No Good Deed

By Ewan Lawrie

Moffat the Magniloquent along the Mississippi

Monday, 5 October 2020

Weekly Update No News and some short fiction 'Strike Like Lightning'

Expecting final proofs and all artwork files for approval at the end of this month or beginning November at the latest.

I don't write much with a military background at all. I wrote this very short story when there was actually a little scare over the F-35 Fighter (I just can't call it a Lightning although I do in the title. There is only one Lightning (this one)).

[Image source: San Diego Air and Space Museum Archive, no known copyright restrictions]


Anyway, this story is about the new(ish) Lockheed "airplane". I changed the ending of this story just today.

Strike Like Lightning

Number withheld. I thumbed the cell screen.


‘You here?’

‘On base, checked in with OSIHQ.’

‘Chili’s, off I-95, a strip mall towards Morningside.’

The connection was cut. I called Captain Kierkegarde in the Office of Special Investigation, to report leaving the base. They had my number, doubtless they’d follow me on GPS.


It was a biker place. My haircut stopped conversation, much as I assumed Specialist E-7 Steenburgen’s entrance had, when she arrived. We were both in civvies, so the conversations began again, but in whispers punctuated by glances. She had a beer in front of her, I pointed at it and waved at the owner. No-one would have hired a bartender that ugly.

She waited until Brad Pitt moved to the other end of the bar.


I flashed my DD-2 and her eyes widened at the red color.

‘Reservist, Jeez.’

‘It’s complicated,’ I shrugged. ‘Tell me... Everything.’

Perhaps she wondered why I hadn’t asked to see her own ID.

‘No way, tell me why OSI let you on base. What the hell could you be investigating?’

I read the words she’d left out in her eyes: Old Fart. Not too old to remember that I’d enjoyed the company of many attractive non-coms, back in the day.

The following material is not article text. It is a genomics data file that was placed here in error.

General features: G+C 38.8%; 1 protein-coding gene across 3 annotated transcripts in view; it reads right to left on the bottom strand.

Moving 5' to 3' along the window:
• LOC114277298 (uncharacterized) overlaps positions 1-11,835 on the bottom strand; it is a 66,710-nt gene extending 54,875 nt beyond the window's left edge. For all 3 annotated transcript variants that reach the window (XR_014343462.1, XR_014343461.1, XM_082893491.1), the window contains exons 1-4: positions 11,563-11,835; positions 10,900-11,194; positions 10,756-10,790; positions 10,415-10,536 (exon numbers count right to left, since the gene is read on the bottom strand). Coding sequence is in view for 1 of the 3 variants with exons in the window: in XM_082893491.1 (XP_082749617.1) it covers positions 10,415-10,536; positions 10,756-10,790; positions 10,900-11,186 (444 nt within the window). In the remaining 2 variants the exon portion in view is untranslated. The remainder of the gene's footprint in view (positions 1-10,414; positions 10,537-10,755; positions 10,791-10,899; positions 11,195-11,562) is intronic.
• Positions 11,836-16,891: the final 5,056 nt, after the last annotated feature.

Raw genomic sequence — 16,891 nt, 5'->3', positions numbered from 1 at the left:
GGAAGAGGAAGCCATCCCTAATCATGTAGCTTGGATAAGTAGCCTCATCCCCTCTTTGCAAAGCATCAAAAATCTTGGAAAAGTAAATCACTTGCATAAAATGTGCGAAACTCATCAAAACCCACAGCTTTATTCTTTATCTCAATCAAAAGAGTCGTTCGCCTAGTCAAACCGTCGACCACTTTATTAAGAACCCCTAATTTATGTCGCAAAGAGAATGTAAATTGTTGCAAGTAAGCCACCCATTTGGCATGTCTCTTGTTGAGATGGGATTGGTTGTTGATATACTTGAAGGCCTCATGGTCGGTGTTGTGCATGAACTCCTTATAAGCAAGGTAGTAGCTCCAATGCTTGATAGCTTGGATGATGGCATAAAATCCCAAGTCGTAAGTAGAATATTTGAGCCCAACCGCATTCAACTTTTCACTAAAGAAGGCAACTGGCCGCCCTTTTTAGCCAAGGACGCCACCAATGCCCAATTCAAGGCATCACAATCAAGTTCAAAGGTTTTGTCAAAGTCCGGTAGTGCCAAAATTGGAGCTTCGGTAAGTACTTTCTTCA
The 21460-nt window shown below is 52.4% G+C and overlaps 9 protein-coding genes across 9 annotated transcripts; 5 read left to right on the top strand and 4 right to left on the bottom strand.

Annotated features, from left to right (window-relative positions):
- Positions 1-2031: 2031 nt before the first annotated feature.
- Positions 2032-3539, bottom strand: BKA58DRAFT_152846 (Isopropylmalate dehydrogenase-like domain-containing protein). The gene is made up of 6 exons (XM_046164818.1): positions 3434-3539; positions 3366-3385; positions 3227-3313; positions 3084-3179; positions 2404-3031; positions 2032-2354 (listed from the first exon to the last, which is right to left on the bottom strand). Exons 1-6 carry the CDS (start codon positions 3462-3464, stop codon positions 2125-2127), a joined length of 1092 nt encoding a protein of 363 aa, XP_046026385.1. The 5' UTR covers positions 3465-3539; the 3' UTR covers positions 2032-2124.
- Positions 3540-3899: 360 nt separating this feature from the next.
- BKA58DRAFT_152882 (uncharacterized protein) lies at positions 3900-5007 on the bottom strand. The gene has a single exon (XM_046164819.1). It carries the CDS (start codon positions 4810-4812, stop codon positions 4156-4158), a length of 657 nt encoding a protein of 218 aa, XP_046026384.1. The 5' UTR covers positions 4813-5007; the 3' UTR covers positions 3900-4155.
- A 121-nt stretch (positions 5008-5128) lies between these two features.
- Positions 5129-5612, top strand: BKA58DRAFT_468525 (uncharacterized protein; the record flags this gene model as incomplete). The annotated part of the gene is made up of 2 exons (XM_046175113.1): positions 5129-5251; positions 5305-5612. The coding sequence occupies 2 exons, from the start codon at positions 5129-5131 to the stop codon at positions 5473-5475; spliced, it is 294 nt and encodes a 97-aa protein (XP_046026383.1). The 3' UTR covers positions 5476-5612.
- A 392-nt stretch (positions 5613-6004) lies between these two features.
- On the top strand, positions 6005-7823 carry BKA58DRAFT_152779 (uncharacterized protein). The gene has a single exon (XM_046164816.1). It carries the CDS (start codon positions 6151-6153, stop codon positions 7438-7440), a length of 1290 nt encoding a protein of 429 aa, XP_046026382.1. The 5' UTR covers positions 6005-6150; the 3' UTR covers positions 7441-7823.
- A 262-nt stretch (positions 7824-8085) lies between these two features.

‘SH at Tucson Air National Guard. An everyday story of victimised women. It’s a real investigation. They called me.’


‘Yep, another International Military Student getting felt up by some peckerhead.’

‘I pressed buttons for Power Point there as an E-3. Got transferred out for creaming a peckerhead.’

I smiled, ‘Where would the military be without peckerheads?’

She smiled too and gave the punchline,

‘Without Generals.’


Another beer came unbidden and I let it stand. The woman chugged the last of her previous and took a swig of the next.

‘Spill it then,’ I said.

‘The Lightning II, you read it?’

‘Nothing classified: just internet, Julian’s joke pages - the usual’.

‘It’s not true.’

‘Didn’t think it was. No big deal is it?’


I finally took a drink of the second beer.

‘Why d’you call me?’ I knew the answer, and she gave it.

‘You served with Dad.’

‘He was a good guy. I miss him.’

‘Do you?’


Steenbergen Senior had died in Baghdad at the tail end of Gulf II. I remembered the round entering his back.

‘You were there, at the end.’

‘He died well, like you would.’

‘You don’t know that.’

But I was pretty sure she would, if it came to that.


One more swig and she let it out.

‘Thing is, it’s sort of half-true. We’ve sold the Israelis a batch with that fault. Ours are clean. No F-35 is going to fall out of American skies.’

‘Is that all? They’ll ground their own and find the fault, won’t they.’

‘They’re not operational yet. Some expendables are going over to Nevatim to train with them.’

She looked at me.

‘Come on, ours will be found clean and they’ll have a disaster on their hands. With American casualties.’


I should have shot her and called OSI for clean up. Sometimes following orders isn’t the right thing to do.


There, that was different, wasn't it?

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